catalog


catalog, a C++ code which reads a C, C++, FORTRAN77, FORTRAN90, MATLAB, Python, or R code and prints every line that begins with a special index tag. If the code has been marked up expecting this convention, a handy table of contents will be created.

catalog() only works if each routine has been marked in the appropriate way.

For a C code, the necessary marker is ' Purpose:'. CATALOG will print the line that comes two lines later, and assumes that the first 4 characters of that line are blank.

        void doodah ( int a, int b, int *c )
        
        /**********************************************************
        
          Purpose:
        
            DOODAH computes the mangletude of A hepcatted to B.
        
        ...(further text of the routine follows)
      

For a C++ code, the necessary marker is '// Purpose:'. CATALOG will print the line that comes two lines later, and assumes that the first 6 characters of that line are to be ignored.

        void doodah ( int a, int b, int *c )
        
        //*********************************************************
        //
        //  Purpose:
        //
        //    DOODAH computes the mangletude of A hepcatted to B.
        //
        ...(further text of the routine follows)
      

For a FORTRAN77 code, the necessary marker is 'cc'. CATALOG will print the remainder of any such line. This marker must begin in column 1, and INDEX assumes that the third character is a blank, and ignores it. I use the marker as follows:

              subroutine doodah ( a, b, c )
        
        c**********************************************************
        c
        cc DOODAH computes the mangletude of A hepcatted to B.
        c
        ...(further text of the routine follows)
      

For a FORTRAN90 code, the necessary marker is '!!'. CATALOG will print the remainder of any such line. This marker must begin in column 1, and INDEX assumes that the third character is a blank, and ignores it. I use the marker as follows:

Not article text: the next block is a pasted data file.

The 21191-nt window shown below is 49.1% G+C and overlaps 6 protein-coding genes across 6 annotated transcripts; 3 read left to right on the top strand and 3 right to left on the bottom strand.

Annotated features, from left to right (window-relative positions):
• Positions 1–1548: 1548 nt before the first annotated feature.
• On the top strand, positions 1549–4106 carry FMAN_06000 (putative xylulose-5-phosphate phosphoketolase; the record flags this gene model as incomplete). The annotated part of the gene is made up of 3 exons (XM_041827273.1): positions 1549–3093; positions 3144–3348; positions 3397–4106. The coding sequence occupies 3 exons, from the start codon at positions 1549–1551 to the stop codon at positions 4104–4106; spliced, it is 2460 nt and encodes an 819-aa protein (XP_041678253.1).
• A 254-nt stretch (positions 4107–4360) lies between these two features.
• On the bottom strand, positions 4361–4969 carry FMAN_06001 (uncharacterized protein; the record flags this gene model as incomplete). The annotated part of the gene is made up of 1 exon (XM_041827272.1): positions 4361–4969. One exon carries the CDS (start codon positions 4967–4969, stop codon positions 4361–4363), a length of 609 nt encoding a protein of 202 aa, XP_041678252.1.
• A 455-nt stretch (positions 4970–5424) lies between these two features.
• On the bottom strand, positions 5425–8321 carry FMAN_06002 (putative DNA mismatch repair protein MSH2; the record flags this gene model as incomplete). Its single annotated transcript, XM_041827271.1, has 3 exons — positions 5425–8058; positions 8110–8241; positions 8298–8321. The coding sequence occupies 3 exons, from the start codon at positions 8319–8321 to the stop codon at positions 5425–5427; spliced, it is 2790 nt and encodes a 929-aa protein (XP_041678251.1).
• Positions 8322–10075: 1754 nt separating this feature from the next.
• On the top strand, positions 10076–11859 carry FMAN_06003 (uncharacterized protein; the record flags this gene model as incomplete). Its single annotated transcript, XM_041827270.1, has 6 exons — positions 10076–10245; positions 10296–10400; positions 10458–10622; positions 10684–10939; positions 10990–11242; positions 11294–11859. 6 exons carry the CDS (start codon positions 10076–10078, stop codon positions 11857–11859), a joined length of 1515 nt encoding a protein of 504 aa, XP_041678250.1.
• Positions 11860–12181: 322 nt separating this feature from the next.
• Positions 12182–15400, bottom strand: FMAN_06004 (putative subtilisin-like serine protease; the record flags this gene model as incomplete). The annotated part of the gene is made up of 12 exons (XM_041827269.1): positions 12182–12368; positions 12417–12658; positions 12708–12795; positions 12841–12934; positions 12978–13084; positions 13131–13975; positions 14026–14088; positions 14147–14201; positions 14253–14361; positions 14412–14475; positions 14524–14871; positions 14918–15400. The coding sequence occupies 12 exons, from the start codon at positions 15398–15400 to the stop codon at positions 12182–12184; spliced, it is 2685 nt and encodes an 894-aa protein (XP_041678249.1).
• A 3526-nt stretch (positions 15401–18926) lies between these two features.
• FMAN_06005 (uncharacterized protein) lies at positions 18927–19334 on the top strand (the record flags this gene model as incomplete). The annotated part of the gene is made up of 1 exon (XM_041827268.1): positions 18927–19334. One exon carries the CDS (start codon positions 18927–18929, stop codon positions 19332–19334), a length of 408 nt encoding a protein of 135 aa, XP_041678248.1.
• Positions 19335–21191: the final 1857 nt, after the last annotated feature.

subroutine doodah ( a, b, c )
        
        !**********************************************************
        !
        !! DOODAH computes the mangletude of A hepcatted to B.
        !
        ...(further text of the routine follows)
      

For a MATLAB code, the necessary marker is '%%'. CATALOG will print the remainder of any such line. This marker must begin in column 1, and INDEX assumes that the third character is a blank, and ignores it. I use the marker as follows:

        function [ x, y ] = doodah ( a, b, c )
        
        %**********************************************************
        %
        %% DOODAH computes the mangletude of A hepcatted to B.
        %
        ...(further text of the routine follows)
      

For a Python code, the necessary marker is '##'. CATALOG will print the remainder of any such line. This marker must begin in column 1, and INDEX assumes that the third character is a blank, and ignores it. I use the marker as follows:

        fdef = doodah ( a, b, c ):
        
        #**********************************************************
        #
        ## DOODAH computes the mangletude of A hepcatted to B.
        #
        ...(further text of the routine follows)
      

For an R code, the necessary marker is '##'. CATALOG will print the remainder of any such line. This marker must begin in column 1, and INDEX assumes that the third character is a blank, and ignores it. I use the marker as follows:

        doodah <- function ( a, b, c )
        
        #**********************************************************
        #
        ## DOODAH computes the mangletude of A hepcatted to B.
        #
        ...(further text of the routine follows)
      

In each of the above cases, catalog() will extract and print the line

DOODAH computes the mangletude of A hepcatted to B.

Sample output of the program looks like this:


        The file is of FORTRAN type.

        Index of column.f90:

        COLUMN extracts a given column from a file.
        CHRCTI reads an integer from a string.
        CHRDB1 removes blanks from a string, left justifying the remainder.
        DIGTEN returns the integer value of a base 10 digit.
        WRDFND finds the word of a given index in a string.
        WRDNEXRD "reads" words from a string, one at a time.
      

Licensing:

The computer code and data files described and made available on this web page are distributed under the GNU LGPL license.

Languages:

catalog is available in a C++ version.

Related Data and Programs:

catalog_test

f77split, a C code which reads a FORTRAN77 file and creates individual files for every blockdata, function, module, program, or subroutine in the file.

f90split, a FORTRAN90 code which reads a FORTRAN file and creates individual files for every blockdata, function, module, program, subroutine in the file.

fsplit, reads a FORTRAN file and creates individual files for every function, program, or subroutine in the file, by Van Snyder.

Source Code:


Last revised on 27 March 2021.